My best friends watched my girls for me (which is a really big deal, hardly anyone wants to watch them all overnight!), and we hit the road. We had good talks with long pauses and time to quietly reflect before answering questions or proposing ideas. We reconnected in ways we have not been able to at home. We celebrated eight years of marriage by clinking glasses of wine from the vineyard we visited on our honeymoon in Kelowna. We relaxed together, and deepened our bond. This was luxurious, to me.

Our destination was equally lux. We stayed at an auberge with a nordic spa system, in-room jacuzzis and fireplaces, all set back in the woods with a beautiful brook running through. Our balcony went right over the water, filling our quiet space with the most tranquil sound I'd heard in months. We could hear ourselves think again. Instead of having broken conversations over clearing the dishes or bathing little bodies, we could just sit, float, smile serenely and exhale. Getting to do just one thing at a time (or absolutely nothing!) without another demand placed on me in immediate succession was such a reprieve.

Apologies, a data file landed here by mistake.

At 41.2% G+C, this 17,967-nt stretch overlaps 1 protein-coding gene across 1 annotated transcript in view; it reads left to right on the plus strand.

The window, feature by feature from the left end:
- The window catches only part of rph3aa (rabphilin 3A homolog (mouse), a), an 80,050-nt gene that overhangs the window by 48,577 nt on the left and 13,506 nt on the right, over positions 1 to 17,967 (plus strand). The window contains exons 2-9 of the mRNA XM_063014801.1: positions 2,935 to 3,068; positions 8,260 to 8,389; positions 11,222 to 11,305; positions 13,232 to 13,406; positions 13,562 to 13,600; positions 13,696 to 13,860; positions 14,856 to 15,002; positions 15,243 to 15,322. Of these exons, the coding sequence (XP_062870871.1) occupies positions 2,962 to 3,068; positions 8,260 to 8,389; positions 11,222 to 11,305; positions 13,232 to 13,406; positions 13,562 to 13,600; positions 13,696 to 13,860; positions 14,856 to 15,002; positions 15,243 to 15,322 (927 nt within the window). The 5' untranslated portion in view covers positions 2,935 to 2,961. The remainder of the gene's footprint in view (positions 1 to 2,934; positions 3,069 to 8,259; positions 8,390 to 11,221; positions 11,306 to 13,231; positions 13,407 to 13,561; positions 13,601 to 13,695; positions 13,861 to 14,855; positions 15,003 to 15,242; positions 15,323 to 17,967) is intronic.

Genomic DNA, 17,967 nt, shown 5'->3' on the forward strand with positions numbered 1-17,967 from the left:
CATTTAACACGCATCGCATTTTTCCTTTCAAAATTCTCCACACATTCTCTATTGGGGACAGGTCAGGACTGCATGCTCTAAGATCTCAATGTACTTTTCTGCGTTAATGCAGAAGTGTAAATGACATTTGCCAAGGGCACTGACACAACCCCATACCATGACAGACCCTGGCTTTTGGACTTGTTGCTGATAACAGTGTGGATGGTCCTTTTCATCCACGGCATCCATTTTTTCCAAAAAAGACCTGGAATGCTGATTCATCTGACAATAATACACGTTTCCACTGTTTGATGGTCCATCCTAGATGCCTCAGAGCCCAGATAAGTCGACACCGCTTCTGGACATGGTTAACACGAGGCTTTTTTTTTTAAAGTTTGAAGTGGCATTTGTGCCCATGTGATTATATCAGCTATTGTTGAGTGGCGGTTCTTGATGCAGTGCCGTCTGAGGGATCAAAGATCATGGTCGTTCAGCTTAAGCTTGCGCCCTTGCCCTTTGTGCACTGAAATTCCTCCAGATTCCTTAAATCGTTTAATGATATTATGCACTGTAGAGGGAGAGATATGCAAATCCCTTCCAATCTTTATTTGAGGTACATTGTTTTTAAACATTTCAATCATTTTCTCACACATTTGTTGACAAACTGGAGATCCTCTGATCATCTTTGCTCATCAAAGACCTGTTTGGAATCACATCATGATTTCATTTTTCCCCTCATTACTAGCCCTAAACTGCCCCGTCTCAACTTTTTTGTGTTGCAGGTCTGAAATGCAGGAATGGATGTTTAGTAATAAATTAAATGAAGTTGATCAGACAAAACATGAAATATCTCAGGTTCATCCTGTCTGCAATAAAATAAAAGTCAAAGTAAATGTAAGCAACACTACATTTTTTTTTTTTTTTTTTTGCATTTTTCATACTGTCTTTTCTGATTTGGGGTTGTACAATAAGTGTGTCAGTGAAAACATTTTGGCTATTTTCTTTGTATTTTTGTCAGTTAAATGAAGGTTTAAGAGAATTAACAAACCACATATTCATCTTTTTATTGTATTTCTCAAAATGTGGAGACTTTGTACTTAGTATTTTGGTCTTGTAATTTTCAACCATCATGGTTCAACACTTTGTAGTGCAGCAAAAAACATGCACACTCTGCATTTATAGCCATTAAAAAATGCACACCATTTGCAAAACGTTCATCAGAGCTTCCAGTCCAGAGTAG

We enjoyed our getaway and our picturesque trip back through the mountains and into Ottawa, back to our girls who had been so well taken care of. We found a new desk for Abby's room, so she can do her homework, art pieces and (swoon!) writing in peace and quiet. 

Thursday, November 12, 2015

Cold Weather Perks